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Heat-Celtics Game 5: Bosh will be the difference, not Rondo

Jun 5, 2012, 1:09 PM EST

Miami Heat's Dwyane Wade, LeBron James and Chris Bosh react following Wade's game winning shot against the Indiana Pacers during overtime of their NBA basketball game in Miami Reuters

No doubt, Rajon Rondo has been fantastic against the Heat in the Eastern Conference finals. He had a 44-point game, he dropped 15 and 15 on Miami in Game 4 and led Boston to even the series. For Celtics fans wanting to be convinced he was the bridge to a strong future, he has been that and more.

But Boston’s offense has not been dominant in this series — they averaged 93.9 points per 100 possessions against the Heat last game (worse than every team’s regular-season average save the Bobcats) and scored just 28 points in the second half. They won that game because of their defense.

And that’s why Chris Bosh will be the story of Game 5 — all signs point to him playing and he rapidly improves everything the Heat do on offense. He may be rusty to start, but just his presence changes things. Miami is back home and will put up plenty of points in Game 5, numbers Boston will be hard pressed to match.

No matter what my NBC Sports Network colleagues think, Bosh is the key, not Rondo to Game 5.

(UPDATE: Bosh might have more on his mind than just basketball, with the news out that a masseuse died at his house.)

It’s been obvious all series — when Kevin Garnett is off the floor suddenly LeBron James and Dwyane Wade are on an open highway to the rim. And not some East Coast toll road either, this is a California six-lane super highway. Nobody gets in their way and the Heat make runs. Garnett has been the guy at the heart of keeping Wade in check (well, that and Wade’s knee).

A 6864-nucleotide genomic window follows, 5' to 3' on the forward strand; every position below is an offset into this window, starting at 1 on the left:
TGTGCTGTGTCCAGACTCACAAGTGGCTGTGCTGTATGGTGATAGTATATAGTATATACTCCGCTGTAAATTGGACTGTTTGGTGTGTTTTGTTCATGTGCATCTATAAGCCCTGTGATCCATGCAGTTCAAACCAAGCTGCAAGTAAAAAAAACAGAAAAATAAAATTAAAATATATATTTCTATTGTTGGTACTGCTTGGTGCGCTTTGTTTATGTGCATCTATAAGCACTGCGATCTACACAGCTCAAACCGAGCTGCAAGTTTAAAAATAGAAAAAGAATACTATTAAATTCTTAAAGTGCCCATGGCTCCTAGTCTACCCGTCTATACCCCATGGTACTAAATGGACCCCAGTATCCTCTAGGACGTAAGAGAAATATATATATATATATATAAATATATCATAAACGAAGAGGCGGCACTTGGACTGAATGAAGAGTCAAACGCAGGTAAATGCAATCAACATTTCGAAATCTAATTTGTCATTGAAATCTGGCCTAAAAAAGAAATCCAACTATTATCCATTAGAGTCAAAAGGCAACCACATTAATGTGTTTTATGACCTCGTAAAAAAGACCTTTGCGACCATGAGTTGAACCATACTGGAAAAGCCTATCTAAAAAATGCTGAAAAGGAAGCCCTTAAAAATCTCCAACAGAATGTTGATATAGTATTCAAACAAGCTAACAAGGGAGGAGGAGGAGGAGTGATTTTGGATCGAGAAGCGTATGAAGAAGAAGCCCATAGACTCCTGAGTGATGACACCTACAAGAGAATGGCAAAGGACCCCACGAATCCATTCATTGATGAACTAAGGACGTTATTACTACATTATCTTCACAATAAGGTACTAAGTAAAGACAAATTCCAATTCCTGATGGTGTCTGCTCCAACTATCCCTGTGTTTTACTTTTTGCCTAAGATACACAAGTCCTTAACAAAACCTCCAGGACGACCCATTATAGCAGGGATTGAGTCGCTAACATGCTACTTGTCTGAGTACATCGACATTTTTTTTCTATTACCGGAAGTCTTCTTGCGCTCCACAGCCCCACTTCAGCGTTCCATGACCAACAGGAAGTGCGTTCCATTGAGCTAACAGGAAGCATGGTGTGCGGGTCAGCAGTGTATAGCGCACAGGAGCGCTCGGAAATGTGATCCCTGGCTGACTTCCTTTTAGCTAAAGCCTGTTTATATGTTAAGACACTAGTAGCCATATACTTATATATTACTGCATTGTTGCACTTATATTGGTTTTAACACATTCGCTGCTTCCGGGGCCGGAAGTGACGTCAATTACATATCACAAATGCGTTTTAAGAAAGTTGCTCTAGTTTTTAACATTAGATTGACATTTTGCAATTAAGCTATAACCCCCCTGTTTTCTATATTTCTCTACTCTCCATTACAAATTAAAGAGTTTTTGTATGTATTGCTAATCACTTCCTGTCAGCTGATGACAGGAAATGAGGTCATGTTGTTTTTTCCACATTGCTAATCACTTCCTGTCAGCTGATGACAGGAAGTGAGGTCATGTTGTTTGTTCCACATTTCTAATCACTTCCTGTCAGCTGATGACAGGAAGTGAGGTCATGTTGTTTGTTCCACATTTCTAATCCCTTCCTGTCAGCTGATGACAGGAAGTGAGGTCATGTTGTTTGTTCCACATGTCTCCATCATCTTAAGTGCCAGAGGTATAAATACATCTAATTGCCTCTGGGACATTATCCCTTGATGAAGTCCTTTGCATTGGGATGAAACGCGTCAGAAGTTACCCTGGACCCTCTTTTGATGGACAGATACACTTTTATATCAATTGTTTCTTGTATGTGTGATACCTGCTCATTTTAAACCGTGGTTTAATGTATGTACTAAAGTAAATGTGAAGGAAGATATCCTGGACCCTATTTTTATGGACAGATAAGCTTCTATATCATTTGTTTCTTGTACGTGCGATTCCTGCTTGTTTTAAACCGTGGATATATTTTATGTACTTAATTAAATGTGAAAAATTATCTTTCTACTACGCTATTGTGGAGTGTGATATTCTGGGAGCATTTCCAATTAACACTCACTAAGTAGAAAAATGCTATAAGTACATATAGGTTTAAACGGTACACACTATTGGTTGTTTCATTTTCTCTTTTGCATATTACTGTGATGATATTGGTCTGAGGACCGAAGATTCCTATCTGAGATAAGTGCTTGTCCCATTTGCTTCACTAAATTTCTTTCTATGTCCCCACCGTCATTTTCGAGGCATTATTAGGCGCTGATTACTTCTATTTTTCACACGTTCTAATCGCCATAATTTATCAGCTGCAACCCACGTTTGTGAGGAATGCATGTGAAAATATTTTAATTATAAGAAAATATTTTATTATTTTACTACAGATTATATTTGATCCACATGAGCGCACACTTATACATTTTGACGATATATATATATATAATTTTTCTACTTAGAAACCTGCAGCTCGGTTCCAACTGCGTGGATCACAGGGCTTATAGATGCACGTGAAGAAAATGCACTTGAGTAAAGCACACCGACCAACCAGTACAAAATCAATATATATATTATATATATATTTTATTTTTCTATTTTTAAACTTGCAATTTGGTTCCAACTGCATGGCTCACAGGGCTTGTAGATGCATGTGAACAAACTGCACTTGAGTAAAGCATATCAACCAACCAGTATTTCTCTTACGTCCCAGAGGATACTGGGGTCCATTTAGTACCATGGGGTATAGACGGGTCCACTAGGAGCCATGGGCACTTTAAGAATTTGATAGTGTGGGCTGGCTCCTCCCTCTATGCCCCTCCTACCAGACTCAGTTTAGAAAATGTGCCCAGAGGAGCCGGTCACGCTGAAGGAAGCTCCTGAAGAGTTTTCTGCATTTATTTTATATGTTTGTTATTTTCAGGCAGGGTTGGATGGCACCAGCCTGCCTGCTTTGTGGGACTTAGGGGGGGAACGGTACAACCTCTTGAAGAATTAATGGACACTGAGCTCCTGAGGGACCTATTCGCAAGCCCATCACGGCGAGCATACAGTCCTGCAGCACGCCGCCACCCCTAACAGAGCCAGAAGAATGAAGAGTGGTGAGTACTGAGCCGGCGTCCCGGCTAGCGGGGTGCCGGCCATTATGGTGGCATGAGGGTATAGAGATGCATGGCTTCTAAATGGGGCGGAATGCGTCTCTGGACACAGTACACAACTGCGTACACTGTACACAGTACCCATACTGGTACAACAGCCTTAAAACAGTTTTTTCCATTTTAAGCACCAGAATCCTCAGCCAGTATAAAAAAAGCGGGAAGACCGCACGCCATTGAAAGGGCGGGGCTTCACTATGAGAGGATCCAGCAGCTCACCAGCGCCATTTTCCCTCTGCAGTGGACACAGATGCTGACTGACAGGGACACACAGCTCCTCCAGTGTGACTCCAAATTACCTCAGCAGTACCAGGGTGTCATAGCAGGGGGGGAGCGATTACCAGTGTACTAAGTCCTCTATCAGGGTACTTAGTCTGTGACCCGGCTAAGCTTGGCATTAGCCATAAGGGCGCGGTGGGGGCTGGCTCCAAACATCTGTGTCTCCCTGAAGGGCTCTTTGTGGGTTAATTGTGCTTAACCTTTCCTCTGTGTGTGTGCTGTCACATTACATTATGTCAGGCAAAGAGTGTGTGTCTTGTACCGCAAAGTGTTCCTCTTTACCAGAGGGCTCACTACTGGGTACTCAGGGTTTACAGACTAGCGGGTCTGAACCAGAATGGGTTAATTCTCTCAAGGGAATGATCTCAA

However, Garnett cannot help off Bosh the same way he helps off Udonis Haslem or any of the other Heat big men — Bosh will knock down the shot and make him pay. Garnett and the other Celtics big men will have much tougher decisions to make on help rotations.

Don’t just take my word for it.

“(Bosh) helps (the Heat), because all the trapping we’re doing is harder because he stretches the floor,” Celtics coach Doc Rivers said in a Monday press conference. “He’s long. We can close out on the ball and get a hand on the ball (when Battier or Haslem shoot). You can’t do that with Bosh. It will be more difficult.”

Right now, Wade or LeBron come off the high pick and Boston shows no respect to the roll man — that changes, because Bosh can both roll or pop out and score. Even if he’s rusty to start, you can’t just leave him. And that opens up everything for two of the best attacking wings in the game.

Miami has really only played near their peak in spurts these playoffs, but when the Heat felt their backs were against the wall, they have stepped up. This is a backs-against-the-wall game, and the Heat their trio back.

We’ll hear about how Boston is a scrappy, veteran team — and they are, this will not be easy — but Wade and Haslem have rings, LeBron has been to two NBA finals, and this is not an inexperienced Heat team.

The Heat have fought through nine games without Bosh and won enough to keep moving on, but they were not themselves. You get a feeling Game 5 is the kind of place they show up on fire — particularly on defense. That is where it shows when they relax. Miami can’t do that Tuesday night.

We know Boston will bring its fire, we know Rondo will play well, we know what they can do. If Miami doesn’t bring its “A” game, Boston will have the chance to close this series out at home. But Bosh makes it easier on the Heat to be the team they need to be. Much easier.

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